ERIC Number: ED103256
Record Type: Non-Journal
Publication Date: 1974
Reference Count: N/A
A Comparison of Alternative Approaches and Materials for Teaching a Unit on Populations to Fifth Grade Students in the Urban Division of the Kansas City, Missouri School District.
Thompson, Adell, Jr.
The problem of the study was to determine the relative effectiveness of four combinations of alternative instructional approaches and sets of curricular materials dealing with the concept "populations" for teaching students at the fifth-grade level certain principles of environmental education as they relate to this concept. A total of 400 students participated in the study; 100 had separate lessons taught independently and in addition to the regular curriculum (nonintegrated approach), 100 had population studies integrated into the existing curriculum, 100 utilized specially-prepared materials which focused on the environment of the learner, and 100 utilized commercially-prepared materials. The criterion measure for effectiveness of these materials and approaches was determined from student achievement on the Science Curriculum Improvement Study (SCIS) Populations Evaluation Supplement. It was found that there was no significant difference in types of materials used, but there was a significant difference in approaches and interaction between materials and approaches. The integrated approach appeared better suited for specially-prepared materials and the nonintegrated approach was better suited for commercial materials. (TK)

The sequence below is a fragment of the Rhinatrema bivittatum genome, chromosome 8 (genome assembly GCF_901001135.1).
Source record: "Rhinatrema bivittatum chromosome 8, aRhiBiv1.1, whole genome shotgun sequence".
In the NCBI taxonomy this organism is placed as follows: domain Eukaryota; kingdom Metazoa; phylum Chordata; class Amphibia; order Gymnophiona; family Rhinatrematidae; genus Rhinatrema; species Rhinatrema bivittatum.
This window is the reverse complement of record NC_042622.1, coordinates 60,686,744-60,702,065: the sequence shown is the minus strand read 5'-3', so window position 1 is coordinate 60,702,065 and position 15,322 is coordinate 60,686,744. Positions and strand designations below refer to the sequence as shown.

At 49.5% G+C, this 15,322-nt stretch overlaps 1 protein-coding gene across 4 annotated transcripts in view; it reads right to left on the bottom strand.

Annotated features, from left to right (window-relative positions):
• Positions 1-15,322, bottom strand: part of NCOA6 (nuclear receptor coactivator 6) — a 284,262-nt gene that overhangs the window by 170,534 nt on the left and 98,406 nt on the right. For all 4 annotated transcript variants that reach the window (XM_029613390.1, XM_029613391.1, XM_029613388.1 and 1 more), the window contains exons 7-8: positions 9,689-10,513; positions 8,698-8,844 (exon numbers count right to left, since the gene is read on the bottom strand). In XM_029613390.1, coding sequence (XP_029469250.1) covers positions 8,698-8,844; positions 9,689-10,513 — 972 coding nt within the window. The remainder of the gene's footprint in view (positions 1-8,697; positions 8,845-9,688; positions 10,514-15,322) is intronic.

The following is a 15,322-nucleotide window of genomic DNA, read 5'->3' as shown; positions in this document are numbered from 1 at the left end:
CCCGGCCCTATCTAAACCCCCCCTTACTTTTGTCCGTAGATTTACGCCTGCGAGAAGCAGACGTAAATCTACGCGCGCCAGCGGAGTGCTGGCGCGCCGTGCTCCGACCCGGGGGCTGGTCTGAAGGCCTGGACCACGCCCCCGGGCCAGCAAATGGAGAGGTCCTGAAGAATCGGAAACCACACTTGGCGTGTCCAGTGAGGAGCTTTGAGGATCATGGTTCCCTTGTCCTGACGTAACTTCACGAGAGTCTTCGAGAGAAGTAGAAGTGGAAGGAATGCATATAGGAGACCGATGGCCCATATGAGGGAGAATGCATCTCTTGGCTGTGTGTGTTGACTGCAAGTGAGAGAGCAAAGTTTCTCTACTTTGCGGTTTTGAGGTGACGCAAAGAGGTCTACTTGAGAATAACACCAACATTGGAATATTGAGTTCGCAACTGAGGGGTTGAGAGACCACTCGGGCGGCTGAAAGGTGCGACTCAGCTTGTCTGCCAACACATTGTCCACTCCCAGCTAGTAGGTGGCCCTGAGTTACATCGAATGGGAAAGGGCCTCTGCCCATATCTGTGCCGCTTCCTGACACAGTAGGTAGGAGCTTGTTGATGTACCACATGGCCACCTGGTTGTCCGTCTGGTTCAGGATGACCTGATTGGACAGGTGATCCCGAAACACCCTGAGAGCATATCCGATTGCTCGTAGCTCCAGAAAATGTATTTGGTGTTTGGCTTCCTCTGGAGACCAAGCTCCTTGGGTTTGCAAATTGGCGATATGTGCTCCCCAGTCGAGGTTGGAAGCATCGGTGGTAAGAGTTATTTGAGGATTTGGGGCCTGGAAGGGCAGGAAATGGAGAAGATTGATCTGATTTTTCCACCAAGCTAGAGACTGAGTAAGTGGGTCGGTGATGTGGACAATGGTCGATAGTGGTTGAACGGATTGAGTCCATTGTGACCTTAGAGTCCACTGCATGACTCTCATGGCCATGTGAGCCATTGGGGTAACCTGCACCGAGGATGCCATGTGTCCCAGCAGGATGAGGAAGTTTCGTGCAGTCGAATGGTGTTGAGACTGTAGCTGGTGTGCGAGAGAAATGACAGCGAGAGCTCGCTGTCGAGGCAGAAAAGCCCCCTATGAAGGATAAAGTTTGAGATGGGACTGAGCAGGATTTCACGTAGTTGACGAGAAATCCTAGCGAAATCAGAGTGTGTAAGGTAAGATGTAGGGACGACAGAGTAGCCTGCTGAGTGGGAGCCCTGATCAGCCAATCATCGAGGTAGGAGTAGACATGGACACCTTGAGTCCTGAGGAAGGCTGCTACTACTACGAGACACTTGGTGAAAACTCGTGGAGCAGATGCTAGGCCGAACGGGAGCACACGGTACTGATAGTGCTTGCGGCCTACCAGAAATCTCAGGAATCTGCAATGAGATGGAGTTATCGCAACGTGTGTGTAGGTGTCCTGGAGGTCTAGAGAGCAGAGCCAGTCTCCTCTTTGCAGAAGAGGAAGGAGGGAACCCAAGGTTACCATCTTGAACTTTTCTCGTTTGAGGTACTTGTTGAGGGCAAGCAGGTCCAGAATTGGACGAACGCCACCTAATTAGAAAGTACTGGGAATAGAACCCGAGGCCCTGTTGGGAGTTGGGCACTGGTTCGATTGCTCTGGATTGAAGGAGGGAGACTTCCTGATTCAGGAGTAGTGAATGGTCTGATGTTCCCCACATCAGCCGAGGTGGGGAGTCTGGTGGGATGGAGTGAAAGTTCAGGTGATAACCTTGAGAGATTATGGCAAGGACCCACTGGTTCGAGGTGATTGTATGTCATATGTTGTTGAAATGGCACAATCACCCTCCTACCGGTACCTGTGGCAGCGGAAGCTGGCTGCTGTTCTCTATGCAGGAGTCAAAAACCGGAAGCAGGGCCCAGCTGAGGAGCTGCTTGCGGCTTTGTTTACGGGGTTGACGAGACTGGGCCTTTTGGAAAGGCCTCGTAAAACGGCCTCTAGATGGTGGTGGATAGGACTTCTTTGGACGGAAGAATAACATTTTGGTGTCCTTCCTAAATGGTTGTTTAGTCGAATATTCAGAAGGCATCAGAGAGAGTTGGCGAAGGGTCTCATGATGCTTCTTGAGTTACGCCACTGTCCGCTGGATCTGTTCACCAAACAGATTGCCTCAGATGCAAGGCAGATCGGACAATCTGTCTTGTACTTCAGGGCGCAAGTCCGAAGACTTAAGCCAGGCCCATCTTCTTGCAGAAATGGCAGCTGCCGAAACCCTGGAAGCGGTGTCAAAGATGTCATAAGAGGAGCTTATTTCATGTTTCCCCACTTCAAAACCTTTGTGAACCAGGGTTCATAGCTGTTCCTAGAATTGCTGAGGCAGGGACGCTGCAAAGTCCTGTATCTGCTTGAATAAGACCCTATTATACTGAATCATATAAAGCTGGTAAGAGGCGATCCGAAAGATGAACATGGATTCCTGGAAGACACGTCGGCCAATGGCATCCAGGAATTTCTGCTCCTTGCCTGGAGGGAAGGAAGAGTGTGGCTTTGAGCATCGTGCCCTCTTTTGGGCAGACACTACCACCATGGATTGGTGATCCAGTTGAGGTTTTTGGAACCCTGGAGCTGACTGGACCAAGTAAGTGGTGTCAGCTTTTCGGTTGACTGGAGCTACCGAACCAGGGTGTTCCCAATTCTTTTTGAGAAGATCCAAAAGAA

Descriptors: Conservation Education, Doctoral Dissertations, Educational Research, Elementary Education, Elementary School Science, Environmental Education, Grade 5, Instruction, Natural Resources, Outdoor Education, Population Education, Science Education, Unit Plan, Urban Environment
ERIC/SMEAC, The Ohio State University, 400 Lincoln Tower, Columbus, Ohio 43210 (on loan). University Microfilms, 300 North Zeeb Road, Ann Arbor, Michigan 48106 (Order No. 74-23,792, MF-$5.00, Xerography-$11.00)
Publication Type: Dissertations/Theses
Education Level: N/A
Authoring Institution: N/A